Here, Plaintiff's factual allegations do not establish any more than Defendants being passive financial institutions that were used by the actual wrongdoers to store and transfer money. Plaintiff tries to mask this by peppering his complaint with buzzwords like "concealment" and "fraudulent." (See, e.g., FAC ¶¶ 100-01, 106, 138.) But without more, those words are legal conclusions.

Plaintiff argues that the FAC should survive based on reasonable inferences from the facts alleged. It is not for the Court to gauge the credibility of Plaintiff's allegations at this stage, but the facts do not support the inferences Plaintiff makes. The closest Plaintiff gets to showing the Defendant did anything wrong are his allegations that Defendants did not catch certain "red flags" that, according to Plaintiff, should have notified Defendants "that the sales they were clearing were likely improper." (See, e.g., FAC ¶ 149.) These allegations fall short of being sufficient factual content to suggest with sufficient specificity that Plaintiff is entitled to relief from Defendants.

The FAC lacks the required specificity.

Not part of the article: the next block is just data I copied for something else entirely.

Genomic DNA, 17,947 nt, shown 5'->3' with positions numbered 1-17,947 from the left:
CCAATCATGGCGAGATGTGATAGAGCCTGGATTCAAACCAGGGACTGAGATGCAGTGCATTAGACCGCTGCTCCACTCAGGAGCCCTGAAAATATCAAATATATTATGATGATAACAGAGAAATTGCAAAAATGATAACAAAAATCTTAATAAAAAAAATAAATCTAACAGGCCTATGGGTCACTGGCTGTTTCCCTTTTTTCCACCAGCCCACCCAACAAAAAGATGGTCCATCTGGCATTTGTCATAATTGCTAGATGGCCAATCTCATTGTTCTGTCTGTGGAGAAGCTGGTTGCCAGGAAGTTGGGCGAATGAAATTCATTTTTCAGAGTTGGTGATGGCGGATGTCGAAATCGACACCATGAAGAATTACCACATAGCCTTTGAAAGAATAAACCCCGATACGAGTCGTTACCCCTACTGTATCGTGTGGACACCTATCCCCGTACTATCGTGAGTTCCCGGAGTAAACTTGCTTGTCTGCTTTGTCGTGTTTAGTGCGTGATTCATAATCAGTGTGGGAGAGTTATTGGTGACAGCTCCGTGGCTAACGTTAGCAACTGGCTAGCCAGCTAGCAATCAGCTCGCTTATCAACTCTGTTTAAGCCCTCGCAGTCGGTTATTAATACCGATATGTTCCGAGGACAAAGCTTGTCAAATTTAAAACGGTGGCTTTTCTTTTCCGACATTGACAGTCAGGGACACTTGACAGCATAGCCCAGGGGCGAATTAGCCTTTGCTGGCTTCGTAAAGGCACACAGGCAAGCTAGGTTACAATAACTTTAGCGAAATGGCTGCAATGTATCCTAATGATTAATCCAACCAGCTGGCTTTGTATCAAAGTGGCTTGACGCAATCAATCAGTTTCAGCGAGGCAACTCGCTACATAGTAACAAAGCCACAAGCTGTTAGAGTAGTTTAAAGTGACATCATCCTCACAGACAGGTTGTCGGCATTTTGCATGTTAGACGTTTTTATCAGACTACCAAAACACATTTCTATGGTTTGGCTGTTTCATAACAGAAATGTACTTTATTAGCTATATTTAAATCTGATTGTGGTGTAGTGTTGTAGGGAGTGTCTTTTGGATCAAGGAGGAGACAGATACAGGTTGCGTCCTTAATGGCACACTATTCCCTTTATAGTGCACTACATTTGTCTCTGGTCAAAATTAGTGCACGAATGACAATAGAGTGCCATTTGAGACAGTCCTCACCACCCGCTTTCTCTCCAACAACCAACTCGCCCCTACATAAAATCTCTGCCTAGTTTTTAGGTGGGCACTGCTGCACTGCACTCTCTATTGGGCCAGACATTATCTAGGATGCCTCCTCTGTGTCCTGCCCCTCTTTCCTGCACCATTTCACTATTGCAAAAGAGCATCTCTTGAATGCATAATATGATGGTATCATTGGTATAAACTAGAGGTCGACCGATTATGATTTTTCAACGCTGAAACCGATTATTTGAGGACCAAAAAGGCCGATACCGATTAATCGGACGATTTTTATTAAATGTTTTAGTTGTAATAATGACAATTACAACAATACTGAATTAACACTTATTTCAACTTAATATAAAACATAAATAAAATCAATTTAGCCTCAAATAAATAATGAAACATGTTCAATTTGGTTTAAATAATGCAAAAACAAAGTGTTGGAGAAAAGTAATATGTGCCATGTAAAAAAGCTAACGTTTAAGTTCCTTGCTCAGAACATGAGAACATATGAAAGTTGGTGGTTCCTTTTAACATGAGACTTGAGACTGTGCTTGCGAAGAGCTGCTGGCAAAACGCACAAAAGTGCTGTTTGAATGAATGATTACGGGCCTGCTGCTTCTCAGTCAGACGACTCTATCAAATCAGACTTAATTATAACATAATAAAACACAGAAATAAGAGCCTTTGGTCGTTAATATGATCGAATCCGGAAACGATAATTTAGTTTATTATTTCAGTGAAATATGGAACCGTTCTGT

Further, the FAC's fraud-based claims lack sufficient particularity. For Plaintiff's claims that sound in fraud, the FAC's allegations must be "accompanied by 'the who, what, when, where, and how' of the misconduct charged." Vess v. Ciba-Geigy Corp. USA, 317 F.3d 1097, 1106 (9th Cir. 2003) (quoting Cooper v. Pickett, 137 F.3d 616, 627 (9th Cir. 1997)). Plaintiff "must set forth more than the neutral facts necessary to identify the transaction. [They] must set forth what is false or misleading about a statement, and why it is false." Id. at 1006 (quoting Decker v. GlenFed, Inc., 42 F.3d 1541, 1548 (9th Cir. 1994)). They must also allege facts permitting a reasonable inference of scienter. Plaintiff fails to meet this heightened standard.

As Plaintiff's FAC is neither plain nor specific, it fails under Rule 8(a). His fraud-based claims also fail under Rule 9(b).

2.2 Shotgun Pleading